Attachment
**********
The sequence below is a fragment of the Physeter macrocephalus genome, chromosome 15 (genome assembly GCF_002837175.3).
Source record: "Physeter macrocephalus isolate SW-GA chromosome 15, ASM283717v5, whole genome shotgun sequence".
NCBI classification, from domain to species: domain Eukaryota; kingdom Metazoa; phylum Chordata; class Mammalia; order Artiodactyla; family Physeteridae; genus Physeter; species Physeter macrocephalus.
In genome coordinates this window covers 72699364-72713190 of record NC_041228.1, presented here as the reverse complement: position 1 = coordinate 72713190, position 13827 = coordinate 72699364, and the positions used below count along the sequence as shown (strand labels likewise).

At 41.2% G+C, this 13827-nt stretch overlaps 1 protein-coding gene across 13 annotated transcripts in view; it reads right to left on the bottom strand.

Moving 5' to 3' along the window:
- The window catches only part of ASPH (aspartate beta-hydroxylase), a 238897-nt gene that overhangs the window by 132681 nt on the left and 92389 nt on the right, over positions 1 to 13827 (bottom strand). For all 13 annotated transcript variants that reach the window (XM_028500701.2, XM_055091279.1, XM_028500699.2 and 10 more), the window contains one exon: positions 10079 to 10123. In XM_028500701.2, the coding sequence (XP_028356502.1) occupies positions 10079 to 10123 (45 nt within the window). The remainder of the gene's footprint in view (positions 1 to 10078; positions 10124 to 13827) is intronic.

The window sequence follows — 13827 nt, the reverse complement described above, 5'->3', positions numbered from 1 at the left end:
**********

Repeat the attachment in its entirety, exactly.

The sequence below is a fragment of the Physeter macrocephalus genome, chromosome 15 (genome assembly GCF_002837175.3).
Source record: "Physeter macrocephalus isolate SW-GA chromosome 15, ASM283717v5, whole genome shotgun sequence".
NCBI classification, from domain to species: domain Eukaryota; kingdom Metazoa; phylum Chordata; class Mammalia; order Artiodactyla; family Physeteridae; genus Physeter; species Physeter macrocephalus.
In genome coordinates this window covers 72699364-72713190 of record NC_041228.1, presented here as the reverse complement: position 1 = coordinate 72713190, position 13827 = coordinate 72699364, and the positions used below count along the sequence as shown (strand labels likewise).

At 41.2% G+C, this 13827-nt stretch overlaps 1 protein-coding gene across 13 annotated transcripts in view; it reads right to left on the bottom strand.

Moving 5' to 3' along the window:
- The window catches only part of ASPH (aspartate beta-hydroxylase), a 238897-nt gene that overhangs the window by 132681 nt on the left and 92389 nt on the right, over positions 1 to 13827 (bottom strand). For all 13 annotated transcript variants that reach the window (XM_028500701.2, XM_055091279.1, XM_028500699.2 and 10 more), the window contains one exon: positions 10079 to 10123. In XM_028500701.2, the coding sequence (XP_028356502.1) occupies positions 10079 to 10123 (45 nt within the window). The remainder of the gene's footprint in view (positions 1 to 10078; positions 10124 to 13827) is intronic.

The window sequence follows — 13827 nt, the reverse complement described above, 5'->3', positions numbered from 1 at the left end: